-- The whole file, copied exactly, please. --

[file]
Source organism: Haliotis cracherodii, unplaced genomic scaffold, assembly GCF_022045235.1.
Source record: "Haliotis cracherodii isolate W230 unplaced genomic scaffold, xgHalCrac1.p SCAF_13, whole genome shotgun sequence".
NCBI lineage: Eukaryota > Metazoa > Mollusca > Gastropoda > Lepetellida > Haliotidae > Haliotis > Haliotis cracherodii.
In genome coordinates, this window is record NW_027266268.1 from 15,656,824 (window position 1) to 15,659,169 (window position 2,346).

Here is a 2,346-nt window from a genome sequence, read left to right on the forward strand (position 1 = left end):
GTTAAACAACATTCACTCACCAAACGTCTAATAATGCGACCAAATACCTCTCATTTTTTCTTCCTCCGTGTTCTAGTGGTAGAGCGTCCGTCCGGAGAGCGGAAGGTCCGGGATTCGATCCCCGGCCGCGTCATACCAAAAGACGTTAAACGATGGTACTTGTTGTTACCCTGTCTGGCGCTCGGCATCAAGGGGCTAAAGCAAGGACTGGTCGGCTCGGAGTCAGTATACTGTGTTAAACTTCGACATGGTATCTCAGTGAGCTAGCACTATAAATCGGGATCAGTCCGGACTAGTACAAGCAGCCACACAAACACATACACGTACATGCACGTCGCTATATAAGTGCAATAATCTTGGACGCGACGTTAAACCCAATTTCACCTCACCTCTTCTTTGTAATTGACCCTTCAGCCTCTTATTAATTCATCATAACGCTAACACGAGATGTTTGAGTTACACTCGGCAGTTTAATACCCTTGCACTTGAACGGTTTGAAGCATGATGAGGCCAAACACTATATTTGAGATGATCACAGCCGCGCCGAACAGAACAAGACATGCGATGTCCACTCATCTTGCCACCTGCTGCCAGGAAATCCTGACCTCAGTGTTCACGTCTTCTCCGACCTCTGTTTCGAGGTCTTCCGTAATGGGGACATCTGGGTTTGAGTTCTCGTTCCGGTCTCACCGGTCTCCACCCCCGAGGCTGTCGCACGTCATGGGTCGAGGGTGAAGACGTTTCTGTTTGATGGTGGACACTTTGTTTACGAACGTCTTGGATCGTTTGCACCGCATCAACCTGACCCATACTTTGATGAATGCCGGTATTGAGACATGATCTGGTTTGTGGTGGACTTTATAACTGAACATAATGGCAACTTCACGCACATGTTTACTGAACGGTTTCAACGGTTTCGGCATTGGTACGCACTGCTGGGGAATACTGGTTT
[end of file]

Source organism: Haliotis cracherodii, unplaced genomic scaffold, assembly GCF_022045235.1.
Source record: "Haliotis cracherodii isolate W230 unplaced genomic scaffold, xgHalCrac1.p SCAF_13, whole genome shotgun sequence".
NCBI lineage: Eukaryota > Metazoa > Mollusca > Gastropoda > Lepetellida > Haliotidae > Haliotis > Haliotis cracherodii.
In genome coordinates, this window is record NW_027266268.1 from 15,656,824 (window position 1) to 15,659,169 (window position 2,346).

Here is a 2,346-nt window from a genome sequence, read left to right on the forward strand (position 1 = left end):
GTTAAACAACATTCACTCACCAAACGTCTAATAATGCGACCAAATACCTCTCATTTTTTCTTCCTCCGTGTTCTAGTGGTAGAGCGTCCGTCCGGAGAGCGGAAGGTCCGGGATTCGATCCCCGGCCGCGTCATACCAAAAGACGTTAAACGATGGTACTTGTTGTTACCCTGTCTGGCGCTCGGCATCAAGGGGCTAAAGCAAGGACTGGTCGGCTCGGAGTCAGTATACTGTGTTAAACTTCGACATGGTATCTCAGTGAGCTAGCACTATAAATCGGGATCAGTCCGGACTAGTACAAGCAGCCACACAAACACATACACGTACATGCACGTCGCTATATAAGTGCAATAATCTTGGACGCGACGTTAAACCCAATTTCACCTCACCTCTTCTTTGTAATTGACCCTTCAGCCTCTTATTAATTCATCATAACGCTAACACGAGATGTTTGAGTTACACTCGGCAGTTTAATACCCTTGCACTTGAACGGTTTGAAGCATGATGAGGCCAAACACTATATTTGAGATGATCACAGCCGCGCCGAACAGAACAAGACATGCGATGTCCACTCATCTTGCCACCTGCTGCCAGGAAATCCTGACCTCAGTGTTCACGTCTTCTCCGACCTCTGTTTCGAGGTCTTCCGTAATGGGGACATCTGGGTTTGAGTTCTCGTTCCGGTCTCACCGGTCTCCACCCCCGAGGCTGTCGCACGTCATGGGTCGAGGGTGAAGACGTTTCTGTTTGATGGTGGACACTTTGTTTACGAACGTCTTGGATCGTTTGCACCGCATCAACCTGACCCATACTTTGATGAATGCCGGTATTGAGACATGATCTGGTTTGTGGTGGACTTTATAACTGAACATAATGGCAACTTCACGCACATGTTTACTGAACGGTTTCAACGGTTTCGGCATTGGTACGCACTGCTGGGGAATACTGGTTT